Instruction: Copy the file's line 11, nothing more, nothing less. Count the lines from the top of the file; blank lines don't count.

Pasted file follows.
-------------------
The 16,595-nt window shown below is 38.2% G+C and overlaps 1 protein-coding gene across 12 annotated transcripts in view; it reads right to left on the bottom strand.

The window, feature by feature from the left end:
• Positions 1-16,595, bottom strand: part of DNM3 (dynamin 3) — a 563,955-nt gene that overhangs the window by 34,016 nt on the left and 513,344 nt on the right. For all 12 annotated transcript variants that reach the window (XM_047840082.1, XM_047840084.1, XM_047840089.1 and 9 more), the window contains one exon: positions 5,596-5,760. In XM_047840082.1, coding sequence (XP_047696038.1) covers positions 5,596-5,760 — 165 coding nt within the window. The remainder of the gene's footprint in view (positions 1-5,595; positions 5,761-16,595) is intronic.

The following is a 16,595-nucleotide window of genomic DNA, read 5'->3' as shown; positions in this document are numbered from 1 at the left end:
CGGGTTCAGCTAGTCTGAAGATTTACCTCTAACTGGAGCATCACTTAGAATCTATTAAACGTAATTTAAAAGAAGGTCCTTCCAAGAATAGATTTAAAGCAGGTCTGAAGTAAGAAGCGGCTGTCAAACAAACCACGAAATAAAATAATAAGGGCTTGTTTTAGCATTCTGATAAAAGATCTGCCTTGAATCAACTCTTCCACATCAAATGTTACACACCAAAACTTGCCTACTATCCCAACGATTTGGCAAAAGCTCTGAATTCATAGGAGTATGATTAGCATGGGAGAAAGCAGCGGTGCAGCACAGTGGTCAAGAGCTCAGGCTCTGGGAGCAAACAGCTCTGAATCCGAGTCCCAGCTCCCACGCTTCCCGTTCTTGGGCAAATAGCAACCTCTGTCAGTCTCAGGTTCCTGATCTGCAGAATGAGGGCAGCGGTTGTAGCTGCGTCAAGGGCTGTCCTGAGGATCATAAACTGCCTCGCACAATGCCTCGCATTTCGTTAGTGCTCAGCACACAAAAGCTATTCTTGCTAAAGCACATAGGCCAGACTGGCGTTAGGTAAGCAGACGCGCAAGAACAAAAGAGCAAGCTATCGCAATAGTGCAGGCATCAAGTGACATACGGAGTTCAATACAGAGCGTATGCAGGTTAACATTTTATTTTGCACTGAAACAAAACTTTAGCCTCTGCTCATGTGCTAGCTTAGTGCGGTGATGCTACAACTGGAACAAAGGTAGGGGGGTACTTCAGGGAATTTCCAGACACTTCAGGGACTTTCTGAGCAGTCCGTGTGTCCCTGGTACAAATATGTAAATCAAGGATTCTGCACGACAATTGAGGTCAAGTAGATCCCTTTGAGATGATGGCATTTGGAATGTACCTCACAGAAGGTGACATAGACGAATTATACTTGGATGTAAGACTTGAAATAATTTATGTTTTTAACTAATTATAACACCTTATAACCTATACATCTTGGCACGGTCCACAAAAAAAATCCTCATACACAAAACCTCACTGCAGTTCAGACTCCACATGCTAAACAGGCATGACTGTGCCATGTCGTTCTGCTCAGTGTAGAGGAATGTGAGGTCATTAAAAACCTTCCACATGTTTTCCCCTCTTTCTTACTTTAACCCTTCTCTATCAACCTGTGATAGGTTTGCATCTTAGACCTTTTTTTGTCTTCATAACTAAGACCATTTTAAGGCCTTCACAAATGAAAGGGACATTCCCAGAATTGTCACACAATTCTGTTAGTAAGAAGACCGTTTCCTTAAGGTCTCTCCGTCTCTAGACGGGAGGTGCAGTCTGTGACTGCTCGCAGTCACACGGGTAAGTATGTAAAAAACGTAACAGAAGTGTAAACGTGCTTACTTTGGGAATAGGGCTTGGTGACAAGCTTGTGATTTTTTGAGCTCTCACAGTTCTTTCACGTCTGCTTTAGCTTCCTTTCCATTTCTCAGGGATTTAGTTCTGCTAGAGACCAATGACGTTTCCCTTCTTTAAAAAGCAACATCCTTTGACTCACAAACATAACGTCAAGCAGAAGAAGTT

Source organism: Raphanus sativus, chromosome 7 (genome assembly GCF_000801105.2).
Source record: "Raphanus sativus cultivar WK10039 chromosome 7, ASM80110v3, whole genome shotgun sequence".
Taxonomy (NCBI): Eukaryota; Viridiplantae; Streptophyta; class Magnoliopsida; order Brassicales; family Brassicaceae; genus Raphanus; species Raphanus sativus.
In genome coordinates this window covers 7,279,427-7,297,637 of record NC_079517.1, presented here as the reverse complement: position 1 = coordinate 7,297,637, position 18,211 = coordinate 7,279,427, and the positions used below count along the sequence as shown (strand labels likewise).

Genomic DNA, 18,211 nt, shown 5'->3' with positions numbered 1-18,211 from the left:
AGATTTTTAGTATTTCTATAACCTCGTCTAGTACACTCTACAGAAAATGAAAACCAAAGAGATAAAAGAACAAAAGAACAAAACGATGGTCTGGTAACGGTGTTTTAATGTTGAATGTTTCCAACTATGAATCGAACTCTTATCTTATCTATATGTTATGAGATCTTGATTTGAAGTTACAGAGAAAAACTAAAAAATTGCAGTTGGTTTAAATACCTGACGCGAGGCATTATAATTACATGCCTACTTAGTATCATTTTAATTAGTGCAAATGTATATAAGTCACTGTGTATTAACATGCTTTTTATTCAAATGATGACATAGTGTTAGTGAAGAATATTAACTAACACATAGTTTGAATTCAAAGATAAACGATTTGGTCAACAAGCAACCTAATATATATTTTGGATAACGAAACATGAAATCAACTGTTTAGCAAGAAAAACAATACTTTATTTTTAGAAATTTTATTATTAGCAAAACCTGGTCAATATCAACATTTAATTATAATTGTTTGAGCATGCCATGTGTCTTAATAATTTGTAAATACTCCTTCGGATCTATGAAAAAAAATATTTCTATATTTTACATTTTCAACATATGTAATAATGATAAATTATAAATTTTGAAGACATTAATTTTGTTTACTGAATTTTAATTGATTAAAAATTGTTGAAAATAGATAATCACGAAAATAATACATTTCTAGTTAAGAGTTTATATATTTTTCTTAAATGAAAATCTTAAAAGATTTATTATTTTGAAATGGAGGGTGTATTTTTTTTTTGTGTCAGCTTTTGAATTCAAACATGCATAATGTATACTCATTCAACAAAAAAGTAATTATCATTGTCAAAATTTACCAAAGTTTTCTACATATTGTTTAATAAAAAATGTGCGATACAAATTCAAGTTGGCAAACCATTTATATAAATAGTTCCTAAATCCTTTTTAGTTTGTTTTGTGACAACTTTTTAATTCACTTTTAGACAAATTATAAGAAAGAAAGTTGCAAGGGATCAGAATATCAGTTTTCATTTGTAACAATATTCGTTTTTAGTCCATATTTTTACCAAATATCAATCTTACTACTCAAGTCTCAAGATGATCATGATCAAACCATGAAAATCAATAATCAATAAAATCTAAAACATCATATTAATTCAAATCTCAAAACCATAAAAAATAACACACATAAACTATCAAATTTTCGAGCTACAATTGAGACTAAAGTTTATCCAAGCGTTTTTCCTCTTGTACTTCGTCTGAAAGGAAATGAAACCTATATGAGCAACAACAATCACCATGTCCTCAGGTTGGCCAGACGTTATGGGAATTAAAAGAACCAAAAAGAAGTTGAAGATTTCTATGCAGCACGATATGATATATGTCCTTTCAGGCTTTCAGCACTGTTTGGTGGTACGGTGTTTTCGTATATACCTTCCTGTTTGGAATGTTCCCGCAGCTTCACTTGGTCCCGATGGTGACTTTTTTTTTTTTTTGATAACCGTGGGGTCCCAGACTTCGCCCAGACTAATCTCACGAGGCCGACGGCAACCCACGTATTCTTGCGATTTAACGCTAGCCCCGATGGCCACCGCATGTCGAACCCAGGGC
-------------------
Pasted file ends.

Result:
AGATTTTTAGTATTTCTATAACCTCGTCTAGTACACTCTACAGAAAATGAAAACCAAAGAGATAAAAGAACAAAAGAACAAAACGATGGTCTGGTAACGGTGTTTTAATGTTGAATGTTTCCAACTATGAATCGAACTCTTATCTTATCTATATGTTATGAGATCTTGATTTGAAGTTACAGAGAAAAACTAAAAAATTGCAGTTGGTTTAAATACCTGACGCGAGGCATTATAATTACATGCCTACTTAGTATCATTTTAATTAGTGCAAATGTATATAAGTCACTGTGTATTAACATGCTTTTTATTCAAATGATGACATAGTGTTAGTGAAGAATATTAACTAACACATAGTTTGAATTCAAAGATAAACGATTTGGTCAACAAGCAACCTAATATATATTTTGGATAACGAAACATGAAATCAACTGTTTAGCAAGAAAAACAATACTTTATTTTTAGAAATTTTATTATTAGCAAAACCTGGTCAATATCAACATTTAATTATAATTGTTTGAGCATGCCATGTGTCTTAATAATTTGTAAATACTCCTTCGGATCTATGAAAAAAAATATTTCTATATTTTACATTTTCAACATATGTAATAATGATAAATTATAAATTTTGAAGACATTAATTTTGTTTACTGAATTTTAATTGATTAAAAATTGTTGAAAATAGATAATCACGAAAATAATACATTTCTAGTTAAGAGTTTATATATTTTTCTTAAATGAAAATCTTAAAAGATTTATTATTTTGAAATGGAGGGTGTATTTTTTTTTTGTGTCAGCTTTTGAATTCAAACATGCATAATGTATACTCATTCAACAAAAAAGTAATTATCATTGTCAAAATTTACCAAAGTTTTCTACATATTGTTTAATAAAAAATGTGCGATACAAATTCAAGTTGGCAAACCATTTATATAAATAGTTCCTAAATCCTTTTTAGTTTGTTTTGTGACAACTTTTTAATTCACTTTTAGACAAATTATAAGAAAGAAAGTTGCAAGGGATCAGAATATCAGTTTTCATTTGTAACAATATTCGTTTTTAGTCCATATTTTTACCAAATATCAATCTTACTACTCAAGTCTCAAGATGATCATGATCAAACCATGAAAATCAATAATCAATAAAATCTAAAACATCATATTAATTCAAATCTCAAAACCATAAAAAATAACACACATAAACTATCAAATTTTCGAGCTACAATTGAGACTAAAGTTTATCCAAGCGTTTTTCCTCTTGTACTTCGTCTGAAAGGAAATGAAACCTATATGAGCAACAACAATCACCATGTCCTCAGGTTGGCCAGACGTTATGGGAATTAAAAGAACCAAAAAGAAGTTGAAGATTTCTATGCAGCACGATATGATATATGTCCTTTCAGGCTTTCAGCACTGTTTGGTGGTACGGTGTTTTCGTATATACCTTCCTGTTTGGAATGTTCCCGCAGCTTCACTTGGTCCCGATGGTGACTTTTTTTTTTTTTTGATAACCGTGGGGTCCCAGACTTCGCCCAGACTAATCTCACGAGGCCGACGGCAACCCACGTATTCTTGCGATTTAACGCTAGCCCCGATGGCCACCGCATGTCGAACCCAGGGC